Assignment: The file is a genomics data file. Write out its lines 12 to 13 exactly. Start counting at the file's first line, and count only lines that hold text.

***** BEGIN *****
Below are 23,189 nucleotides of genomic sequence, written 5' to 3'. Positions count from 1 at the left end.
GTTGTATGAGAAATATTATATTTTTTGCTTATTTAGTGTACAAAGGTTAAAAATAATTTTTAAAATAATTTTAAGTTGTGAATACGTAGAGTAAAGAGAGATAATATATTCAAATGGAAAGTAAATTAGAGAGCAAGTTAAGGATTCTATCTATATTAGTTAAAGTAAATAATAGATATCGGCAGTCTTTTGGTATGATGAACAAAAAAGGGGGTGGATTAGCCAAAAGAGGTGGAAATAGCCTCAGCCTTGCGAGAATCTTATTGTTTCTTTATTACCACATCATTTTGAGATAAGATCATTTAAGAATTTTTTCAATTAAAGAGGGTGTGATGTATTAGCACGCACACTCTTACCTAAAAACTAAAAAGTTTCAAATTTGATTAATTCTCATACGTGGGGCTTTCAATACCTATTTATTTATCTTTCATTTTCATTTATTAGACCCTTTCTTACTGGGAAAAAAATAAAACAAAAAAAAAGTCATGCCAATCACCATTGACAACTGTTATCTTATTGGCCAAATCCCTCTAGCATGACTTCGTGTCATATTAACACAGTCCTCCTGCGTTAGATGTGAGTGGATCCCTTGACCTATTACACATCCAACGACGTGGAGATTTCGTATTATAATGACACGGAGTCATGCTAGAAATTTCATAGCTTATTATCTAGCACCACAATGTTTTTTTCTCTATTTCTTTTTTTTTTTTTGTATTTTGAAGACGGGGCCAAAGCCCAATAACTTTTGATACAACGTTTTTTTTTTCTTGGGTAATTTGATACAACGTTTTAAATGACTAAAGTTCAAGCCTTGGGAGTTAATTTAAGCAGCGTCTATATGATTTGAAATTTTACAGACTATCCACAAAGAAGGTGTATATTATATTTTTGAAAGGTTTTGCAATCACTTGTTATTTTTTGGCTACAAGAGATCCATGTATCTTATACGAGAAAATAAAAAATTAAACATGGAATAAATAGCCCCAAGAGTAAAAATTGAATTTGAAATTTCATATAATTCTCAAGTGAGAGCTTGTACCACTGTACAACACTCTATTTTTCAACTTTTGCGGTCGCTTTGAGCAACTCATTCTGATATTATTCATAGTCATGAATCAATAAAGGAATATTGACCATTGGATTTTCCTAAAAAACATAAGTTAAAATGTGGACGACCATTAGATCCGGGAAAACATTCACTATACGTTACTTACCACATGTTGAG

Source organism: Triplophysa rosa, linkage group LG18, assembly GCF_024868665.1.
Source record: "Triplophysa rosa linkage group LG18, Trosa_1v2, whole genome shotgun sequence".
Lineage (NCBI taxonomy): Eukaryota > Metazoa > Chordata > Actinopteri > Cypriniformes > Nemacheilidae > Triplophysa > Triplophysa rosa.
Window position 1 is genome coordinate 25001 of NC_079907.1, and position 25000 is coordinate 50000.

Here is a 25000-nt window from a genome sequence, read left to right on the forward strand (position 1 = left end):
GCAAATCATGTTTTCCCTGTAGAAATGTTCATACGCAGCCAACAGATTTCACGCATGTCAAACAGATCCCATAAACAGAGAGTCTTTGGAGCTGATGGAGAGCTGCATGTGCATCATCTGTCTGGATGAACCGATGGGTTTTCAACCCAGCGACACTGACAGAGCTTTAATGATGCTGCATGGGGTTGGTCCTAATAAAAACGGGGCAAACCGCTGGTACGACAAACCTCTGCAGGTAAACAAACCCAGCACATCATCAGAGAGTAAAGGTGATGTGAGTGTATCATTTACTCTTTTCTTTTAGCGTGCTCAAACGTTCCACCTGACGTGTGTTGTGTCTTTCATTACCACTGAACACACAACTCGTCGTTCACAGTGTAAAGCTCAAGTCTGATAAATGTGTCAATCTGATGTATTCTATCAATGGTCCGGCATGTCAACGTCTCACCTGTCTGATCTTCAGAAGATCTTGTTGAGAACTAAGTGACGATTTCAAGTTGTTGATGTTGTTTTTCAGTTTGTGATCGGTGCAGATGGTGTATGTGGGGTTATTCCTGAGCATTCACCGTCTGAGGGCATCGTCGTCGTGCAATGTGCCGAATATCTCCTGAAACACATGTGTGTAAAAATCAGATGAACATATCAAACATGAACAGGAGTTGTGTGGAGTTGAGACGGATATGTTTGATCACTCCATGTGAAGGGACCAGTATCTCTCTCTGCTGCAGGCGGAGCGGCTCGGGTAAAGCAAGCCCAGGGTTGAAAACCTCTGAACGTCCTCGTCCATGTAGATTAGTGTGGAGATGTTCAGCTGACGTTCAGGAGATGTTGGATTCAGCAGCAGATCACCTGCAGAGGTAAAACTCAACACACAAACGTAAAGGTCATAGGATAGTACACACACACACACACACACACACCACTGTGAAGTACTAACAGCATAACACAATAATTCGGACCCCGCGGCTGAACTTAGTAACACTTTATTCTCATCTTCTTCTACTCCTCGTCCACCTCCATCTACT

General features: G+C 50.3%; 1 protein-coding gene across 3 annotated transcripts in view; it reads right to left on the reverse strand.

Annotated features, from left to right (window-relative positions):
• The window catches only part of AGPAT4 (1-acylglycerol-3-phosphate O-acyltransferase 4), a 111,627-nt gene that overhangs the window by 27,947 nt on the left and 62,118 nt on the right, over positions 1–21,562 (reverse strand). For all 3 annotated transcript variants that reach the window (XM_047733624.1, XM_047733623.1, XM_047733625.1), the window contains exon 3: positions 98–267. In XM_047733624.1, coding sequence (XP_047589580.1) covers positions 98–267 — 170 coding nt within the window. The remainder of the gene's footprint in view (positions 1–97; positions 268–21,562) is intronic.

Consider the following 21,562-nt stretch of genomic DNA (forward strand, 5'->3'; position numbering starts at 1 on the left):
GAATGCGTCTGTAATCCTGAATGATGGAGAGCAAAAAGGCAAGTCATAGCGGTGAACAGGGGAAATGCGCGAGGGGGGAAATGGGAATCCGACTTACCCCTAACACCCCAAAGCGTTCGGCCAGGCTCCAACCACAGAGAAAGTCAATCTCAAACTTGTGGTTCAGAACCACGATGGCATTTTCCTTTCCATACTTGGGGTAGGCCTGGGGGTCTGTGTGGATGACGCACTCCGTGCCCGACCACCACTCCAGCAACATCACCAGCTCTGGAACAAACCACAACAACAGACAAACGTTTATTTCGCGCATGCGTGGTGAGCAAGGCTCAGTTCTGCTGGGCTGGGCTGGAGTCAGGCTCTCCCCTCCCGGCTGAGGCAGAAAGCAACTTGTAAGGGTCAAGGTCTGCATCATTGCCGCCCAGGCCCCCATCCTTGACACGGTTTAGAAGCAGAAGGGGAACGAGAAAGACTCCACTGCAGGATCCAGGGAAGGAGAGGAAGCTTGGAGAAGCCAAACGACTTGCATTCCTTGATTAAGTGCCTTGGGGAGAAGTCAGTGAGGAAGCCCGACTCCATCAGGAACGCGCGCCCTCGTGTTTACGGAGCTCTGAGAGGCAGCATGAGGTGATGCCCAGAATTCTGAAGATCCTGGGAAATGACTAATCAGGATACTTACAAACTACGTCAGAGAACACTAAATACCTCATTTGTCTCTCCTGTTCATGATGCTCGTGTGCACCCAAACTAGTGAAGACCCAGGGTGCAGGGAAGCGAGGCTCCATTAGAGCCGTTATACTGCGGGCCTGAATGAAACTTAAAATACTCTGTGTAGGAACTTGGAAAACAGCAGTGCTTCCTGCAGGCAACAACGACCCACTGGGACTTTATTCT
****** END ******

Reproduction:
Consider the following 21,562-nt stretch of genomic DNA (forward strand, 5'->3'; position numbering starts at 1 on the left):
GAATGCGTCTGTAATCCTGAATGATGGAGAGCAAAAAGGCAAGTCATAGCGGTGAACAGGGGAAATGCGCGAGGGGGGAAATGGGAATCCGACTTACCCCTAACACCCCAAAGCGTTCGGCCAGGCTCCAACCACAGAGAAAGTCAATCTCAAACTTGTGGTTCAGAACCACGATGGCATTTTCCTTTCCATACTTGGGGTAGGCCTGGGGGTCTGTGTGGATGACGCACTCCGTGCCCGACCACCACTCCAGCAACATCACCAGCTCTGGAACAAACCACAACAACAGACAAACGTTTATTTCGCGCATGCGTGGTGAGCAAGGCTCAGTTCTGCTGGGCTGGGCTGGAGTCAGGCTCTCCCCTCCCGGCTGAGGCAGAAAGCAACTTGTAAGGGTCAAGGTCTGCATCATTGCCGCCCAGGCCCCCATCCTTGACACGGTTTAGAAGCAGAAGGGGAACGAGAAAGACTCCACTGCAGGATCCAGGGAAGGAGAGGAAGCTTGGAGAAGCCAAACGACTTGCATTCCTTGATTAAGTGCCTTGGGGAGAAGTCAGTGAGGAAGCCCGACTCCATCAGGAACGCGCGCCCTCGTGTTTACGGAGCTCTGAGAGGCAGCATGAGGTGATGCCCAGAATTCTGAAGATCCTGGGAAATGACTAATCAGGATACTTACAAACTACGTCAGAGAACACTAAATACCTCATTTGTCTCTCCTGTTCATGATGCTCGTGTGCACCCAAACTAGTGAAGACCCAGGGTGCAGGGAAGCGAGGCTCCATTAGAGCCGTTATACTGCGGGCCTGAATGAAACTTAAAATACTCTGTGTAGGAACTTGGAAAACAGCAGTGCTTCCTGCAGGCAACAACGACCCACTGGGACTTTATTCT